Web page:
Bishop’s student plays simply for the love of the game


Wheeler Hadden isn’t angling for a college scholarship - he isn’t even sure if he’ll play volleyball at the college level next year. Yet he is one of the most talented and successful players on his high school team and a top-level player in the San Diego area.

Hadden’s dedication to a sport that likely won’t earn him a free ride in college or any other measures of fame or fortune make him a throwback of sorts. In an era in which many high school athletes seem to be playing with an individual end result in mind, Hadden plays simply for the love of the sport.

A 6-foot-1 senior at The Bishop’s School, Hadden is a standout outside hitter on the Knights’ boys volleyball team. Following the lead of his older brother, who also played at Bishop’s, he picked up the sport as a freshman at the school, joined a club team during his sophomore year, and has since grown to love it.

“The nice thing about coaching the guys is that it’s kind of like old times - it’s pure,” said Bishop’s coach Tod Mattox, who explained that Hadden is the only member of his team who plays for a club team in the offseason. “Guys improve a lot during the year, and it’s a little bit like it used to be in the old days.

“It’s not as pretty as the girls’ game because they don’t play as much, but there’s that kind of exuberant innocence that other sports don’t always have. And that’s not a bad thing.”

While Hadden isn’t angling for a college scholarship, that doesn’t mean he isn’t serious about volleyball. His only real time off from his club team throughout the year is for the high school season, and he is the type of player whose skills always seem to be improving.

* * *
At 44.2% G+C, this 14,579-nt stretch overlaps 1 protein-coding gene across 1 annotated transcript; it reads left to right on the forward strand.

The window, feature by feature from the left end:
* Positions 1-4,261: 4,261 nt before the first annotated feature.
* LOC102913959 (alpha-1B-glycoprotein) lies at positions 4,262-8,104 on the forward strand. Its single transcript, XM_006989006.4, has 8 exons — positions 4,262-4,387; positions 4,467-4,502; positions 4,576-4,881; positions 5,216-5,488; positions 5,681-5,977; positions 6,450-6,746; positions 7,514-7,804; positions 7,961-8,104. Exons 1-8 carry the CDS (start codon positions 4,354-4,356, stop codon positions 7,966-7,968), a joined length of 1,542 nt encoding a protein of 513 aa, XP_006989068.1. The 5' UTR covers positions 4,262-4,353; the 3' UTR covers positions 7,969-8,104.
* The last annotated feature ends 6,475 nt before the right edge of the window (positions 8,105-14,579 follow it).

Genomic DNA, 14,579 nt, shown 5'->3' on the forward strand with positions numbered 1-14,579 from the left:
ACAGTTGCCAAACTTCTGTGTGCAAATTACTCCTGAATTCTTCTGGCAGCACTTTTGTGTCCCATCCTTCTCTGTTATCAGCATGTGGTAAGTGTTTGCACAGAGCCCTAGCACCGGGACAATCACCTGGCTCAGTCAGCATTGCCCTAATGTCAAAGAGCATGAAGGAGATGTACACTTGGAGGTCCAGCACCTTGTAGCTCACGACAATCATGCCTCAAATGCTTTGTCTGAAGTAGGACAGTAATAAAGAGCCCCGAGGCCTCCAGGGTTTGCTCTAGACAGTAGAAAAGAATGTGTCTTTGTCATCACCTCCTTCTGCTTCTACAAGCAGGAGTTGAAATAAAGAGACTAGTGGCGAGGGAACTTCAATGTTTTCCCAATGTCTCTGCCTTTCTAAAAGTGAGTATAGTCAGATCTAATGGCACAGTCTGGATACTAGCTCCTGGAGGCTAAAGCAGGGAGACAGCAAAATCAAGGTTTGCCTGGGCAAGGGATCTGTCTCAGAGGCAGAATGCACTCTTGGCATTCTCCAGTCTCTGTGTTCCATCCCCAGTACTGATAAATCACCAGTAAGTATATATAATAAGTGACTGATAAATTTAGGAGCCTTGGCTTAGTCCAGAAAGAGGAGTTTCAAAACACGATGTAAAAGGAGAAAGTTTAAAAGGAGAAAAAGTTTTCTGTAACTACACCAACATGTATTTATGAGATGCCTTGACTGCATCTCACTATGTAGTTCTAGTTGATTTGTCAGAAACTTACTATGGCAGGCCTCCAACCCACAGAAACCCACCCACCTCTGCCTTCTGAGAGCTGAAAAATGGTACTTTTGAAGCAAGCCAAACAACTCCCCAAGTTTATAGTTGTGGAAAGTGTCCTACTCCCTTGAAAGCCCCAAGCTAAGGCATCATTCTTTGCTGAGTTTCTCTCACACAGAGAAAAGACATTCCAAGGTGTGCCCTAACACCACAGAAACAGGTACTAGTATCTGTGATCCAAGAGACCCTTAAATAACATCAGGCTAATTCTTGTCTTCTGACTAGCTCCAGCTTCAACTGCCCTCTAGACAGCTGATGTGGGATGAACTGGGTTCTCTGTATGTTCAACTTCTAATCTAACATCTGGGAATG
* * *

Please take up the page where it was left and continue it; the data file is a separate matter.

Hadden plays mostly at the outside hitter position, but is also the Knights’ primary player at serve receive and is among the team’s best passers, Mattox said. He is also skilled at setting and blocking, and has recently found some playing time in the middle of the court.

“I’d say my hitting and passing are my strongest suits, and my blocking is getting better,” Hadden said. “I’d say passing is probably the most key aspect of the game, because everything really starts with the pass.”

Added Mattox: “He’s just an impressive jumper and attacker. You watch him in warmups, and he just bounces all over the place. He struggles with consistency sometimes when he goes for too much, but that’s only natural. He’s a big jumper with a fast arm, and he gets way over the net blocking. He’s a dynamic athlete playing boys volleyball.”

Hadden doesn’t play any other sports for Bishop’s, though he does spend a lot of his free time riding off-road vehicles with his family in the deserts of northern Mexico. He said there are plenty of things he enjoys about volleyball, things that led him once he reached high school to choose it over other sports he had played previously.

“It really comes down to being a total team sport,” Hadden said. “Most of the time, you have to hit (the ball) three times to get it over the net, and everyone can only hit it once, so there’s a lot of teamwork that’s required. It makes you incorporate the entire team - you can’t just have one great player.

“It’s just one of the better sports I’ve played.”

The Knights are off to a solid but not spectacular start to their 2007 season, owning a record just below .500 through the middle of April. Hadden said he thinks that they have the potential to win more consistently and become a playoff team before the end of the season. Much of the Knights’ success will depend on how he plays.

“He’s stepped into more of a leadership role this year,” Mattox said. “A lot of what we do revolves around what he does.”

Hadden recently visited New York University, and is also considering spending the next four years at Boston University or, closer to home, USC or UC Irvine. His focus will likely shift from volleyball to business or hotel management, two disciplines he is considering for his major.

Mattox said that’s not for a lack of ability.

“With guys, volleyball, it’s like a lot of things: it follows the money,” Mattox said. “He’s a pretty talented volleyball player, and there are just a handful of West Coast schools and a couple on the East Coast with men’s volleyball, and it’s pretty competitive for scholarships. Consequently, people aren’t paying a lot of money to play club, and it trickles down to the high schools.”